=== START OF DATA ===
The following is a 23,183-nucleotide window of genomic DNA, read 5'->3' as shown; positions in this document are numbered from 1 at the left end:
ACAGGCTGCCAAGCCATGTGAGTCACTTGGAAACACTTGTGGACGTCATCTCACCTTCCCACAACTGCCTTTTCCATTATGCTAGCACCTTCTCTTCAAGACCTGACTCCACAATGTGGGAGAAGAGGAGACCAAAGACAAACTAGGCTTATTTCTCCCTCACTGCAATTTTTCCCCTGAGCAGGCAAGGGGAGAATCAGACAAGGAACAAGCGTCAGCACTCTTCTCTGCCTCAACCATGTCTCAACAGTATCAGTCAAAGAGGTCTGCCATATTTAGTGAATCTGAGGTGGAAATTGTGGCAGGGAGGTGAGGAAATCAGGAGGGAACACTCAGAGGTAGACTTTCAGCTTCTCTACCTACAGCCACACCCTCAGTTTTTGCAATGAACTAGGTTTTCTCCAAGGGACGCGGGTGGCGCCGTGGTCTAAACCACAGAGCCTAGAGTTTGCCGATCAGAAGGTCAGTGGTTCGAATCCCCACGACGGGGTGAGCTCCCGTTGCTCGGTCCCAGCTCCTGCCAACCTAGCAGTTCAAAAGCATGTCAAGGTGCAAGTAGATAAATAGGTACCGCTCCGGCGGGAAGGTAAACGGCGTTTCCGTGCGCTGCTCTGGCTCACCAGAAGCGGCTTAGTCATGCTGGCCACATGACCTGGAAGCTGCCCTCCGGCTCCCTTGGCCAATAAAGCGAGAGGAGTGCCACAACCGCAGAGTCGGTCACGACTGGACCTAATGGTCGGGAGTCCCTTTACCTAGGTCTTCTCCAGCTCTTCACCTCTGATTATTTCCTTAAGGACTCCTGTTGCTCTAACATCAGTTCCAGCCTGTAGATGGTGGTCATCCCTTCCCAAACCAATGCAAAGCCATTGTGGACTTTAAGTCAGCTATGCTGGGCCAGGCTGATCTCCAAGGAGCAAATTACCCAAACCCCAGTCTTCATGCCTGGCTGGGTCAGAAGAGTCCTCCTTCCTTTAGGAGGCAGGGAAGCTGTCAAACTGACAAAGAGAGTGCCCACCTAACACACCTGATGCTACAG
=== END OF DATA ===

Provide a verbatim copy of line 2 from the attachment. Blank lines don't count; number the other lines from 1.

ACAGGCTGCCAAGCCATGTGAGTCACTTGGAAACACTTGTGGACGTCATCTCACCTTCCCACAACTGCCTTTTCCATTATGCTAGCACCTTCTCTTCAAGACCTGACTCCACAATGTGGGAGAAGAGGAGACCAAAGACAAACTAGGCTTATTTCTCCCTCACTGCAATTTTTCCCCTGAGCAGGCAAGGGGAGAATCAGACAAGGAACAAGCGTCAGCACTCTTCTCTGCCTCAACCATGTCTCAACAGTATCAGTCAAAGAGGTCTGCCATATTTAGTGAATCTGAGGTGGAAATTGTGGCAGGGAGGTGAGGAAATCAGGAGGGAACACTCAGAGGTAGACTTTCAGCTTCTCTACCTACAGCCACACCCTCAGTTTTTGCAATGAACTAGGTTTTCTCCAAGGGACGCGGGTGGCGCCGTGGTCTAAACCACAGAGCCTAGAGTTTGCCGATCAGAAGGTCAGTGGTTCGAATCCCCACGACGGGGTGAGCTCCCGTTGCTCGGTCCCAGCTCCTGCCAACCTAGCAGTTCAAAAGCATGTCAAGGTGCAAGTAGATAAATAGGTACCGCTCCGGCGGGAAGGTAAACGGCGTTTCCGTGCGCTGCTCTGGCTCACCAGAAGCGGCTTAGTCATGCTGGCCACATGACCTGGAAGCTGCCCTCCGGCTCCCTTGGCCAATAAAGCGAGAGGAGTGCCACAACCGCAGAGTCGGTCACGACTGGACCTAATGGTCGGGAGTCCCTTTACCTAGGTCTTCTCCAGCTCTTCACCTCTGATTATTTCCTTAAGGACTCCTGTTGCTCTAACATCAGTTCCAGCCTGTAGATGGTGGTCATCCCTTCCCAAACCAATGCAAAGCCATTGTGGACTTTAAGTCAGCTATGCTGGGCCAGGCTGATCTCCAAGGAGCAAATTACCCAAACCCCAGTCTTCATGCCTGGCTGGGTCAGAAGAGTCCTCCTTCCTTTAGGAGGCAGGGAAGCTGTCAAACTGACAAAGAGAGTGCCCACCTAACACACCTGATGCTACAG